Nomadic artist Stefano Ogliari Badessi crafts installations full of wonder across the globe. At Museo Civico Di Crema last month the artist kicked off a major project features his inflatable and found object-crafted pieces in an exhibition called “Wonderland.” His works often work as costumes and towering creatures with transparent portions that reveal the humans underneath.
Lucy McRae’s new “Compression Carpet offers a full embrace for those who feel like they need a hug, a meditation on how technology can aid intimacy or support. The “body architect” recently showed the device at Festival of the Impossible in San Francisco. For some, the device may recall the hug machine created by Temple Grandin for stress relief and therapy. With her device, McCrae says, you “relinquish control to the hands of a stranger as your ‘servicer’ decides the firmness of your hug.”
Cai Guo-Qiang’s work, including the monumental “Sky Ladder,” transforms the space with seemingly minimalist strokes. However, much of the work comes out of meticulous planning and labored execution. Recent portraits also continue the artist’s use of surprising materials, such as the gunpowder portraits below.
Rina Banerjee, known for dazzling sculptures crafted from material sourced around the globe, has her first mid-career retrospective in an exhibition at San Jose Museum of Art, kicking off this month. “Make Me a Summary of the World” begins on May 16 and runs through Oct. 6 at the space. The exhibitions is curated by the museum staffer Lauren Schell Dickens and Pennsylvania Academy of the Fine Arts curator of contemporary art Jodi Throckmorton.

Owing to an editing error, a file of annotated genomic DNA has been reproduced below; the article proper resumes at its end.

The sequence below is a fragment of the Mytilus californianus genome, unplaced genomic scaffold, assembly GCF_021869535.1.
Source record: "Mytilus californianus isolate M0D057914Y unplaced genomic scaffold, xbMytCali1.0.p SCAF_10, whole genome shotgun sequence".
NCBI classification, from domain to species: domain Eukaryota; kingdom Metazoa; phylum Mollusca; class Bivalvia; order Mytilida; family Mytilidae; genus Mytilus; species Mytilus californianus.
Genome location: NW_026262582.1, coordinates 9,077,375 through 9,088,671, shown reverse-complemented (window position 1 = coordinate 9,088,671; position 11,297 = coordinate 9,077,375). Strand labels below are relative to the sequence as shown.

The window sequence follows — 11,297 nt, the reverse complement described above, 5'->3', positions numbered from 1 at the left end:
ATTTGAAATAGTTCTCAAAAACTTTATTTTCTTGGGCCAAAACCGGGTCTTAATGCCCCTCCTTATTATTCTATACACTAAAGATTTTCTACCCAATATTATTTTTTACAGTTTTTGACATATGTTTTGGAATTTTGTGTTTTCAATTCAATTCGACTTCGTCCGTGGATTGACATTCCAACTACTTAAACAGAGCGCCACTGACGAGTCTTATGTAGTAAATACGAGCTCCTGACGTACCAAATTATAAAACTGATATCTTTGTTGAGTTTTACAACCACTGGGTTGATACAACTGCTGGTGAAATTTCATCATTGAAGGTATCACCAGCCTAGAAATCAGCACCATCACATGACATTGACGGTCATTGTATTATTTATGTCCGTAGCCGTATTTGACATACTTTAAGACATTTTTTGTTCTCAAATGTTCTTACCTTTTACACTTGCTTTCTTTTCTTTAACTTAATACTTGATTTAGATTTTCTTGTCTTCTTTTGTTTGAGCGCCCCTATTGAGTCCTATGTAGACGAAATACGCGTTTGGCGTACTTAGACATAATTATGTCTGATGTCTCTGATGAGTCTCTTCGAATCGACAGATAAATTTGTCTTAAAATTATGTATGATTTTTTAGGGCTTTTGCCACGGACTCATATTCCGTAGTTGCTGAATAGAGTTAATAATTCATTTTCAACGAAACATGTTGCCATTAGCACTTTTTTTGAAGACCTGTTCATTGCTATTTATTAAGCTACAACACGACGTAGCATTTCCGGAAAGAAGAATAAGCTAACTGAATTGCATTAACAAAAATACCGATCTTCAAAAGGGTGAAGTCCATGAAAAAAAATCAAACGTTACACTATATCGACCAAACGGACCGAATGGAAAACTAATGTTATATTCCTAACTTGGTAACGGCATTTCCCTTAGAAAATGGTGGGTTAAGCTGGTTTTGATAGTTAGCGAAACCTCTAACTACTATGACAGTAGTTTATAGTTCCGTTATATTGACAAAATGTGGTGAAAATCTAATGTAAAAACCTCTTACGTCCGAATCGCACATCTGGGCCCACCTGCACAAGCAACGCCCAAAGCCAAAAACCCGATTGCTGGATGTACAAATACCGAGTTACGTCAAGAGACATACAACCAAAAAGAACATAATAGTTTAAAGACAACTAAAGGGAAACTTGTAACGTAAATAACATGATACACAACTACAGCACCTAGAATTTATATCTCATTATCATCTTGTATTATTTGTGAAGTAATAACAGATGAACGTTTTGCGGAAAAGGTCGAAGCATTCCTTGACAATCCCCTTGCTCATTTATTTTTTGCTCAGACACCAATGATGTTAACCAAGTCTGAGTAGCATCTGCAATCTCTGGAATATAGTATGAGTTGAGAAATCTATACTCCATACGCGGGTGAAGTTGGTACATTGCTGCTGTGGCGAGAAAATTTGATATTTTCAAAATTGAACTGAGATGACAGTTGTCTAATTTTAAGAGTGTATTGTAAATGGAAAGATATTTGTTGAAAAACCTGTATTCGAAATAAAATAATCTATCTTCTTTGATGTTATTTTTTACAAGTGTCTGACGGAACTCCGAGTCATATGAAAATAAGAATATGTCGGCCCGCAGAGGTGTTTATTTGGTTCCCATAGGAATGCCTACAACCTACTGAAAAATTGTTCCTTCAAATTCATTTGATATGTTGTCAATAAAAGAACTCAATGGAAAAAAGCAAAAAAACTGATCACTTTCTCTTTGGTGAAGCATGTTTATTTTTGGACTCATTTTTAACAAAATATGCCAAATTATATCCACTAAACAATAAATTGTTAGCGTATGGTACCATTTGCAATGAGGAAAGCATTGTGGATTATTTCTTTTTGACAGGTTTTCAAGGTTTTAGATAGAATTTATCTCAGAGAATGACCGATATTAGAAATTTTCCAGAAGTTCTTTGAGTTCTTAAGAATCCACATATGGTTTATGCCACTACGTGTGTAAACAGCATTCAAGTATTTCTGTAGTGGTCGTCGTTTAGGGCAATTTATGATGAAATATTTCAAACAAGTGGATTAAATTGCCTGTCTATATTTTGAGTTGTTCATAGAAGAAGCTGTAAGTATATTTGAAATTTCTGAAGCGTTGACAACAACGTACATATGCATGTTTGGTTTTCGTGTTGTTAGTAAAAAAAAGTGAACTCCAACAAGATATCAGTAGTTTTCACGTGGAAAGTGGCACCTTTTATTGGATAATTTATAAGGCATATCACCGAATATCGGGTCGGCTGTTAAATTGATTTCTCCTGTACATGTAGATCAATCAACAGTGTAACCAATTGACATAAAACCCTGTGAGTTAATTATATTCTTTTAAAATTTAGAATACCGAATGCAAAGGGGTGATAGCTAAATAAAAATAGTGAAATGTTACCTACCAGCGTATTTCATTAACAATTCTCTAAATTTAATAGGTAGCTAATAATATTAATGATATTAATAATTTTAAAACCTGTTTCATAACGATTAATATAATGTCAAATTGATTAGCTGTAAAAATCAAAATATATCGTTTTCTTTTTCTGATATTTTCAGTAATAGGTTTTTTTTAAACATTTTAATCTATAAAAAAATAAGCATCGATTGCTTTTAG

Aristarkh Chernyshev uses contemporary technology to rethink the figurative sculpture and explore our relationship to the digital. In a new set of works currently at Ekaterina Cultural Foundation, the artist offers his latest examples of this. In the group exhibition “Breakthrough,” the artist’s work, “Critical Update,” “is focused on an ‘undownloadable’ self-portrait made with the author’s own technique for texturing 3D objects,” the group says. The foundation exhibition supports palliative care and new medical technology.
French artist JR‘s elaborate installation consisting of more than 700 electric train wagons is now permanent at Villa La Coste in France. The work, which only momentarily reveals images as the trains circle, calls back to the artist’s own travels across the world, creating massive works and pieces on this scale. The work was first commissioned by Chateau La Coste. JR was last mentioned on HiFructose.com here.